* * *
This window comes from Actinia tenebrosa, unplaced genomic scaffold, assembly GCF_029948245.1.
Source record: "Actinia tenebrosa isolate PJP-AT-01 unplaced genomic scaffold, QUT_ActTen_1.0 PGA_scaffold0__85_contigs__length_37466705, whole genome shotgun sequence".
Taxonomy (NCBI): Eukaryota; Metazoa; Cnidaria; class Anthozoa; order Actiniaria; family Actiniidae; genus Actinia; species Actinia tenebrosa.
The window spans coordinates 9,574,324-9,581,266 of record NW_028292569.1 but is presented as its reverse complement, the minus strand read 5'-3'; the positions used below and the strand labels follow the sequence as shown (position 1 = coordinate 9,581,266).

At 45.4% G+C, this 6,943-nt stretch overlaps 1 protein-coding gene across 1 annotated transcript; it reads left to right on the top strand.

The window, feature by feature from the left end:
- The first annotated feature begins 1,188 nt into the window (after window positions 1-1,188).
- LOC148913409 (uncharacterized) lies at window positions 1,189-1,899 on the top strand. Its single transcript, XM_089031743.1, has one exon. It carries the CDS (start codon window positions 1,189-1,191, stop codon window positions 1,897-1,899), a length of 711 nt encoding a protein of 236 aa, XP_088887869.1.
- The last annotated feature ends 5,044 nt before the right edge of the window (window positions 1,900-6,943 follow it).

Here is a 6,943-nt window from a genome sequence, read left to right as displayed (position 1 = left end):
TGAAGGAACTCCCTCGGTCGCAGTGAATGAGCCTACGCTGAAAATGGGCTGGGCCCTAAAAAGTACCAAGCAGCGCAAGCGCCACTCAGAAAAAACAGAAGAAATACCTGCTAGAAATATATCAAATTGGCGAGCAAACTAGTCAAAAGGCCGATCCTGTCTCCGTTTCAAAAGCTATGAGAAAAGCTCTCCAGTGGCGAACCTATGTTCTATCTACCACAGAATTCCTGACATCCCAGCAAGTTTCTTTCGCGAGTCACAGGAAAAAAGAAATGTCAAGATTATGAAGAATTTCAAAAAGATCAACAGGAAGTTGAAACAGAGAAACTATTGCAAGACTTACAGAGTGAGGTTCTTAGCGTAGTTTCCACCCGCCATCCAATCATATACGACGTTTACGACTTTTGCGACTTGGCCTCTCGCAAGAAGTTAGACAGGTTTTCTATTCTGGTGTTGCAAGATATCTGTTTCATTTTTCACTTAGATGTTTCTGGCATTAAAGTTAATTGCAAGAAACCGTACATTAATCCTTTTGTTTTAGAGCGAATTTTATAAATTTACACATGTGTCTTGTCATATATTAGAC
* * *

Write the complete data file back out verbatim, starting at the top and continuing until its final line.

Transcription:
This window comes from Actinia tenebrosa, unplaced genomic scaffold, assembly GCF_029948245.1.
Source record: "Actinia tenebrosa isolate PJP-AT-01 unplaced genomic scaffold, QUT_ActTen_1.0 PGA_scaffold0__85_contigs__length_37466705, whole genome shotgun sequence".
Taxonomy (NCBI): Eukaryota; Metazoa; Cnidaria; class Anthozoa; order Actiniaria; family Actiniidae; genus Actinia; species Actinia tenebrosa.
The window spans coordinates 9,574,324-9,581,266 of record NW_028292569.1 but is presented as its reverse complement, the minus strand read 5'-3'; the positions used below and the strand labels follow the sequence as shown (position 1 = coordinate 9,581,266).

At 45.4% G+C, this 6,943-nt stretch overlaps 1 protein-coding gene across 1 annotated transcript; it reads left to right on the top strand.

The window, feature by feature from the left end:
- The first annotated feature begins 1,188 nt into the window (after window positions 1-1,188).
- LOC148913409 (uncharacterized) lies at window positions 1,189-1,899 on the top strand. Its single transcript, XM_089031743.1, has one exon. It carries the CDS (start codon window positions 1,189-1,191, stop codon window positions 1,897-1,899), a length of 711 nt encoding a protein of 236 aa, XP_088887869.1.
- The last annotated feature ends 5,044 nt before the right edge of the window (window positions 1,900-6,943 follow it).

Here is a 6,943-nt window from a genome sequence, read left to right as displayed (position 1 = left end):
TGAAGGAACTCCCTCGGTCGCAGTGAATGAGCCTACGCTGAAAATGGGCTGGGCCCTAAAAAGTACCAAGCAGCGCAAGCGCCACTCAGAAAAAACAGAAGAAATACCTGCTAGAAATATATCAAATTGGCGAGCAAACTAGTCAAAAGGCCGATCCTGTCTCCGTTTCAAAAGCTATGAGAAAAGCTCTCCAGTGGCGAACCTATGTTCTATCTACCACAGAATTCCTGACATCCCAGCAAGTTTCTTTCGCGAGTCACAGGAAAAAAGAAATGTCAAGATTATGAAGAATTTCAAAAAGATCAACAGGAAGTTGAAACAGAGAAACTATTGCAAGACTTACAGAGTGAGGTTCTTAGCGTAGTTTCCACCCGCCATCCAATCATATACGACGTTTACGACTTTTGCGACTTGGCCTCTCGCAAGAAGTTAGACAGGTTTTCTATTCTGGTGTTGCAAGATATCTGTTTCATTTTTCACTTAGATGTTTCTGGCATTAAAGTTAATTGCAAGAAACCGTACATTAATCCTTTTGTTTTAGAGCGAATTTTATAAATTTACACATGTGTCTTGTCATATATTAGAC